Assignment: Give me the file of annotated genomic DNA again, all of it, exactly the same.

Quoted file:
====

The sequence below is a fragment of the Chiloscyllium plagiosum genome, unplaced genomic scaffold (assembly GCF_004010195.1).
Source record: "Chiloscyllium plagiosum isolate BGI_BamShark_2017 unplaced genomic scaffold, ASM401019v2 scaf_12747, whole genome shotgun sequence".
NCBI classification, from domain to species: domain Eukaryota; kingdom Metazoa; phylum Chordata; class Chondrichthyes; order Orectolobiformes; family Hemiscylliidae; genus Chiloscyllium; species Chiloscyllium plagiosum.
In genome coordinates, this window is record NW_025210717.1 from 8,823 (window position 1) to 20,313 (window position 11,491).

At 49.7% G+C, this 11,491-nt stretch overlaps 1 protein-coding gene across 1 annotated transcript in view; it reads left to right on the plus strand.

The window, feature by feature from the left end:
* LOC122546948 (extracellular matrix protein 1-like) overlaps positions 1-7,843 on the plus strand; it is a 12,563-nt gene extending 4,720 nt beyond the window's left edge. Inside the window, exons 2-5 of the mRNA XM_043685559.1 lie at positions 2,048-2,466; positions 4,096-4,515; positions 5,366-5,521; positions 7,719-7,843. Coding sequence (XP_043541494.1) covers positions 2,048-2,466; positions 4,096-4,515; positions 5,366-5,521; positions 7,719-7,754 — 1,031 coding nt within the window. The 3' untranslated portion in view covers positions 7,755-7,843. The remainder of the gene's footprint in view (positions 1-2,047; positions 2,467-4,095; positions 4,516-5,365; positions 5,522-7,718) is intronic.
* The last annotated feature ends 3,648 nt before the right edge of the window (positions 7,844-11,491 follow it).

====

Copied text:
The sequence below is a fragment of the Chiloscyllium plagiosum genome, unplaced genomic scaffold (assembly GCF_004010195.1).
Source record: "Chiloscyllium plagiosum isolate BGI_BamShark_2017 unplaced genomic scaffold, ASM401019v2 scaf_12747, whole genome shotgun sequence".
NCBI classification, from domain to species: domain Eukaryota; kingdom Metazoa; phylum Chordata; class Chondrichthyes; order Orectolobiformes; family Hemiscylliidae; genus Chiloscyllium; species Chiloscyllium plagiosum.
In genome coordinates, this window is record NW_025210717.1 from 8,823 (window position 1) to 20,313 (window position 11,491).

At 49.7% G+C, this 11,491-nt stretch overlaps 1 protein-coding gene across 1 annotated transcript in view; it reads left to right on the plus strand.

The window, feature by feature from the left end:
* LOC122546948 (extracellular matrix protein 1-like) overlaps positions 1-7,843 on the plus strand; it is a 12,563-nt gene extending 4,720 nt beyond the window's left edge. Inside the window, exons 2-5 of the mRNA XM_043685559.1 lie at positions 2,048-2,466; positions 4,096-4,515; positions 5,366-5,521; positions 7,719-7,843. Coding sequence (XP_043541494.1) covers positions 2,048-2,466; positions 4,096-4,515; positions 5,366-5,521; positions 7,719-7,754 — 1,031 coding nt within the window. The 3' untranslated portion in view covers positions 7,755-7,843. The remainder of the gene's footprint in view (positions 1-2,047; positions 2,467-4,095; positions 4,516-5,365; positions 5,522-7,718) is intronic.
* The last annotated feature ends 3,648 nt before the right edge of the window (positions 7,844-11,491 follow it).